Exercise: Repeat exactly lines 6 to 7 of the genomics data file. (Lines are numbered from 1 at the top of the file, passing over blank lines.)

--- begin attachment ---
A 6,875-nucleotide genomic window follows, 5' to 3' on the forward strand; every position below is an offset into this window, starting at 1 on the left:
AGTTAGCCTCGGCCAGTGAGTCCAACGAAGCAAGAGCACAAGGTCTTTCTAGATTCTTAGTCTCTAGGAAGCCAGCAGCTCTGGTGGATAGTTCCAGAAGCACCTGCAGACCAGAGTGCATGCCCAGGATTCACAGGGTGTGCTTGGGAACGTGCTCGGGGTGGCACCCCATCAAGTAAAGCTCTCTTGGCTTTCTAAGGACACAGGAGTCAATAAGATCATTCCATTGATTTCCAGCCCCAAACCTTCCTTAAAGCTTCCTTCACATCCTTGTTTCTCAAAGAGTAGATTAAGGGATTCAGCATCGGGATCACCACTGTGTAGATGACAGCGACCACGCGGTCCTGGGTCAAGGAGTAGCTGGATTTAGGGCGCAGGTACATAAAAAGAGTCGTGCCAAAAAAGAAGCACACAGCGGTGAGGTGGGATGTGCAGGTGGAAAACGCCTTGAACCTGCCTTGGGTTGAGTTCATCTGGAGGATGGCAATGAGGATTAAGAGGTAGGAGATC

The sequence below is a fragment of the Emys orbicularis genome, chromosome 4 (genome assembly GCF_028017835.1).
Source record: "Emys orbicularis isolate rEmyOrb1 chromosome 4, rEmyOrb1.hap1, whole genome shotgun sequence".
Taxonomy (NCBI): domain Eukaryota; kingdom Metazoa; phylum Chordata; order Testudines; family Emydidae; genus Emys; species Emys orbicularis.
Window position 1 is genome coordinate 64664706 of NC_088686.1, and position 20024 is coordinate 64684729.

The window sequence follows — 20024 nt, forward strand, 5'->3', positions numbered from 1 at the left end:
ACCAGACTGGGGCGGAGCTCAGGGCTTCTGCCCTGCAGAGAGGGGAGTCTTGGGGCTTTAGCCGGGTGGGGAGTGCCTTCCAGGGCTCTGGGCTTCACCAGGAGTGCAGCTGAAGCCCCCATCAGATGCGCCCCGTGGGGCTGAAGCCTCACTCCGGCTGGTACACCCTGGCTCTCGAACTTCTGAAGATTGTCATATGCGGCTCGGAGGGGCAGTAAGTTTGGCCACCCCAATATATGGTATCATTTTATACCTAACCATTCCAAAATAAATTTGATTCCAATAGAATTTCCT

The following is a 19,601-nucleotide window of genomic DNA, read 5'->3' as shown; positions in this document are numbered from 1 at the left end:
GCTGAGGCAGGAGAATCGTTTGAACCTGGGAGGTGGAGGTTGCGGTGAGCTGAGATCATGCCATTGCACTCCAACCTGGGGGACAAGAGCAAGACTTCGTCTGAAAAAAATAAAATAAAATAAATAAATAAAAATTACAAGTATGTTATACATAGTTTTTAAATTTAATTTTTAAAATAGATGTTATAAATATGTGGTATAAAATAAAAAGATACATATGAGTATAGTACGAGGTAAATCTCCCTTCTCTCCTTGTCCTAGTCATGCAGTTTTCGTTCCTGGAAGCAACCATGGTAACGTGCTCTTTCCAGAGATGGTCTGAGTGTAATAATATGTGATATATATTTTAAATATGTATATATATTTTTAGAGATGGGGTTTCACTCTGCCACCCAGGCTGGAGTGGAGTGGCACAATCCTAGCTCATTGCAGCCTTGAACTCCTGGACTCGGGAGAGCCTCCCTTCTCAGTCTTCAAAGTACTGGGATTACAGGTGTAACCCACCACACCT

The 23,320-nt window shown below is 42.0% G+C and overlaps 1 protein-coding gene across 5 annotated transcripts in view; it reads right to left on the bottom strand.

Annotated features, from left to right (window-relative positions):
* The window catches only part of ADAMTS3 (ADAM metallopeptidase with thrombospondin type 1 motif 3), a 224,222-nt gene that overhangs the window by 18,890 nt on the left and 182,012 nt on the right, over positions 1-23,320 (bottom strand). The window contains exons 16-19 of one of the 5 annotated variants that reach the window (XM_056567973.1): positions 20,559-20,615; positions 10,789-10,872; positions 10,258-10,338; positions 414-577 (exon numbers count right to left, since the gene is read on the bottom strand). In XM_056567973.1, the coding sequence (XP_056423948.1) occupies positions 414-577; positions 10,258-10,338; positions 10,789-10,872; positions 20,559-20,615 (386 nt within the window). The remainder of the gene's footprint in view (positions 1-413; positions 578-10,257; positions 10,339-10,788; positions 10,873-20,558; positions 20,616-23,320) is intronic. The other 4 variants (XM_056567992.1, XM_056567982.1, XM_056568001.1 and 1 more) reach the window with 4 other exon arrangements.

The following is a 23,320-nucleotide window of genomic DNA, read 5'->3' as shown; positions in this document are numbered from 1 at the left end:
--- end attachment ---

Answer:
Window position 1 is genome coordinate 64664706 of NC_088686.1, and position 20024 is coordinate 64684729.

The window sequence follows — 20024 nt, forward strand, 5'->3', positions numbered from 1 at the left end: